Thursday, February 27, 2014

Chess. Relationship between postmortem and decision.

What did you learn from your time in chess? Did you find out that an accurate postmortem is essential to your development? If your postmortem is flawed then you have no idea of what went wrong and very liable to make the same mistakes again. Agreed?

Let us use the KL Open again as an illustration. With every KL Open, the organisers make more and more enemies within the chess community. I offered to act as the go between to mitigate the issue but nobody has taken up the offer. Why is this? Ref: Here. It seems to me that our top players are willing to forgo this event so that they will be able to keep their anger because of their perception that Peter has somehow insulted them. Which is probably true.

But what I can't understand is why there were no accurate postmortem of the past KL Opens? Did those events meet the objectives and goals of KLCA? Even the sponsor and President of KLCA has asked that I quote his name to bring in more players. Ref: Here. But apparently to no avail.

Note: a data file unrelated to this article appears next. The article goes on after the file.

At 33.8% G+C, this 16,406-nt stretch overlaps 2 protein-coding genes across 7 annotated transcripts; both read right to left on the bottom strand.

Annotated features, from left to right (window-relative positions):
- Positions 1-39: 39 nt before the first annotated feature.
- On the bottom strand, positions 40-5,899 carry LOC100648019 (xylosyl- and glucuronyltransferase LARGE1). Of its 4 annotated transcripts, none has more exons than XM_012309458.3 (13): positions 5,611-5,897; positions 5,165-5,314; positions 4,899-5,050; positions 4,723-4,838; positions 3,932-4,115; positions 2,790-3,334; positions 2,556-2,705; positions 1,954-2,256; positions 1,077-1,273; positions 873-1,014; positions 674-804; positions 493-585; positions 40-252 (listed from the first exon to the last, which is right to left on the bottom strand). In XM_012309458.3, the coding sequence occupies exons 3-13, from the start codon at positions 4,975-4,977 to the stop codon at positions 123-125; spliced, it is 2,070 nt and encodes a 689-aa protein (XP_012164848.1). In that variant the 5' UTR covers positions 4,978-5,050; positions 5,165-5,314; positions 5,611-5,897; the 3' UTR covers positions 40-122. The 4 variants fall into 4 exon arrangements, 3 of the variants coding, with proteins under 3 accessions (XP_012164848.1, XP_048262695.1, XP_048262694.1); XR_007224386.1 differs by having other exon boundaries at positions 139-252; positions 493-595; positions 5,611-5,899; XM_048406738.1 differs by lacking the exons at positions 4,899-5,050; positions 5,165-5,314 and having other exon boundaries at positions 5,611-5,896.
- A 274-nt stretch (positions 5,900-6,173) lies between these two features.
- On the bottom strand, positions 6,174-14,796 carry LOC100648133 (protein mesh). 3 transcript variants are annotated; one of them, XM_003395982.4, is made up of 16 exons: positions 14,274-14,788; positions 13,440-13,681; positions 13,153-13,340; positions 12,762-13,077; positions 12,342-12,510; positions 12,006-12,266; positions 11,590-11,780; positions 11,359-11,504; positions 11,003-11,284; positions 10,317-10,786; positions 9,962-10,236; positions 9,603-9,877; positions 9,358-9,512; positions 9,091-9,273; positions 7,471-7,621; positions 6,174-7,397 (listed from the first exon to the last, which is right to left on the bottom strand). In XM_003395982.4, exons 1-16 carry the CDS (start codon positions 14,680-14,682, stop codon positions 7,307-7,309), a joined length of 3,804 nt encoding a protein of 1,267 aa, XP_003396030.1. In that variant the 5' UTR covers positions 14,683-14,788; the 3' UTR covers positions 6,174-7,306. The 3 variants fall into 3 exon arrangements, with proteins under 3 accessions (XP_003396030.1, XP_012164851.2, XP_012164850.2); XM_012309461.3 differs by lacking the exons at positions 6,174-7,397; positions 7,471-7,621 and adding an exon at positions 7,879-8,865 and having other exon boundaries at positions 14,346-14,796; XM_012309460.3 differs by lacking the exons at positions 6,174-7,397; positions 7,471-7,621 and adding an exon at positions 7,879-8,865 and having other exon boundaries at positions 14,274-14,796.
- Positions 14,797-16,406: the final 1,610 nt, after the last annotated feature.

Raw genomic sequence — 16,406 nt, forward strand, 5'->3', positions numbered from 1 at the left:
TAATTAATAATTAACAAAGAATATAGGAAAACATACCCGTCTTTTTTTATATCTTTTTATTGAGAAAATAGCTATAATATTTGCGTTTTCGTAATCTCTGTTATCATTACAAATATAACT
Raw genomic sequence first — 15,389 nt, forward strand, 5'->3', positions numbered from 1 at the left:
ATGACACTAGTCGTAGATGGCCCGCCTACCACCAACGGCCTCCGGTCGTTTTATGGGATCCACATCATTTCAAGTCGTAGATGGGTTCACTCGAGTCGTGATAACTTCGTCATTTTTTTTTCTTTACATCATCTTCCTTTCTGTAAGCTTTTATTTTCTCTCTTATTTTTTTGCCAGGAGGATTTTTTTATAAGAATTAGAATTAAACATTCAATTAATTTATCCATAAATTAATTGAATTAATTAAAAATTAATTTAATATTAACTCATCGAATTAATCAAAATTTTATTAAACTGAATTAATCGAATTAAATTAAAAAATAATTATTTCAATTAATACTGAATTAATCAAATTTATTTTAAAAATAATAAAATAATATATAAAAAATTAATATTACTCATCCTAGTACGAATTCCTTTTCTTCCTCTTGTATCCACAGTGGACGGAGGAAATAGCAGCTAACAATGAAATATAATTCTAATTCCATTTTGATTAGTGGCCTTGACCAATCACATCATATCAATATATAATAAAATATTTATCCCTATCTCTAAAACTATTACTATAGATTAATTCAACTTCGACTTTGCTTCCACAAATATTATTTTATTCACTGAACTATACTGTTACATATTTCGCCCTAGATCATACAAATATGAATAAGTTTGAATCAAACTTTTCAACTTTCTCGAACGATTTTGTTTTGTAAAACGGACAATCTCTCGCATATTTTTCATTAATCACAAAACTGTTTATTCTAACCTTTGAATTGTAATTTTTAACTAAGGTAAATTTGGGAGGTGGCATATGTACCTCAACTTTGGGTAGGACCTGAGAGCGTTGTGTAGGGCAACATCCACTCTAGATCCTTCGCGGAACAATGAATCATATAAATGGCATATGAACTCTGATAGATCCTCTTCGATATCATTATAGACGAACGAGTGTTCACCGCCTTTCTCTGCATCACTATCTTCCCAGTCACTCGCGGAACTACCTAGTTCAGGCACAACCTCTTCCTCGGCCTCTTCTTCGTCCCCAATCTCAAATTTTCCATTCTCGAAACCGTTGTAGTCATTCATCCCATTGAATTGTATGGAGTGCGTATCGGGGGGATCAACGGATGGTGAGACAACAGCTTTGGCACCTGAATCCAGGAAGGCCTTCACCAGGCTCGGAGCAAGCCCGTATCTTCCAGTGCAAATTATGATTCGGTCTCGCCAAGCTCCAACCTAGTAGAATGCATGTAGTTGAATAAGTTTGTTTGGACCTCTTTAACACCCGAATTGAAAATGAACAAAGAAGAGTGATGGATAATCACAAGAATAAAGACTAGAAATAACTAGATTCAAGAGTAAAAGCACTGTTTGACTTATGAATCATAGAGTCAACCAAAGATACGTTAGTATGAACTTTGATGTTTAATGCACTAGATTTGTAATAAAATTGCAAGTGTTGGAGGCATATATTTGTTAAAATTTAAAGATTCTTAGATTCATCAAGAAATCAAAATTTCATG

So accurate postmortems are important yes? Has the event achieved the goals and objectives?

But postmortems are still only a part of the story. It is useless on it's own. I have written on this blog a few years back that postmortems are only good at finding out why a building has collapsed AFTER it has collapsed. So it really has no practical use by itself although the exercise is essential as the first step.

The other half of the story is decision making.

How to make better decisions the next time, from the accurate postmortems, BEFORE the building has collapsed.

So it appears we have 2 problems in Malaysian chess. No proper postmortems and then the inability to use those lessons, if any, to make sure we don't make same mistakes again.

Is that what you learnt from chess too? Well you should have if you have been taught right. Do you not see that this is a problem that is plaguing the whole Country? Read this again. Here.

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